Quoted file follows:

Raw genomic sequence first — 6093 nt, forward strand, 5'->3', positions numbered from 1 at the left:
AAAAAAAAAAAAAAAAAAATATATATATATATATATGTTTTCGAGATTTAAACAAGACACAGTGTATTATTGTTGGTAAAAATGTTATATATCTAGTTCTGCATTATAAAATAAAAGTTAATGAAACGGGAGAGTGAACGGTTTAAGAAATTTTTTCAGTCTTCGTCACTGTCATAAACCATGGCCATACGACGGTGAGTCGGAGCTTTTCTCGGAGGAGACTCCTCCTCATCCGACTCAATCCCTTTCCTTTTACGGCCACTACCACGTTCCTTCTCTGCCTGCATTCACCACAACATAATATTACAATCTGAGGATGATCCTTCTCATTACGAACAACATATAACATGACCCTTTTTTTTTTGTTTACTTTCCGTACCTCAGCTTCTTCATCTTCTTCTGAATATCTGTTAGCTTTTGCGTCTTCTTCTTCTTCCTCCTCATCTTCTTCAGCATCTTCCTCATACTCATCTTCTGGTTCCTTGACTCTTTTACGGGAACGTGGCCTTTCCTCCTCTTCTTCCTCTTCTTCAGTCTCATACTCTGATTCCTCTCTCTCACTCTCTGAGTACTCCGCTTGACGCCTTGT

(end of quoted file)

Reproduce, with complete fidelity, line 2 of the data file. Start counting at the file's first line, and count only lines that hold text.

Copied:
AAAAAAAAAAAAAAAAAAATATATATATATATATATGTTTTCGAGATTTAAACAAGACACAGTGTATTATTGTTGGTAAAAATGTTATATATCTAGTTCTGCATTATAAAATAAAAGTTAATGAAACGGGAGAGTGAACGGTTTAAGAAATTTTTTCAGTCTTCGTCACTGTCATAAACCATGGCCATACGACGGTGAGTCGGAGCTTTTCTCGGAGGAGACTCCTCCTCATCCGACTCAATCCCTTTCCTTTTACGGCCACTACCACGTTCCTTCTCTGCCTGCATTCACCACAACATAATATTACAATCTGAGGATGATCCTTCTCATTACGAACAACATATAACATGACCCTTTTTTTTTTGTTTACTTTCCGTACCTCAGCTTCTTCATCTTCTTCTGAATATCTGTTAGCTTTTGCGTCTTCTTCTTCTTCCTCCTCATCTTCTTCAGCATCTTCCTCATACTCATCTTCTGGTTCCTTGACTCTTTTACGGGAACGTGGCCTTTCCTCCTCTTCTTCCTCTTCTTCAGTCTCATACTCTGATTCCTCTCTCTCACTCTCTGAGTACTCCGCTTGACGCCTTGT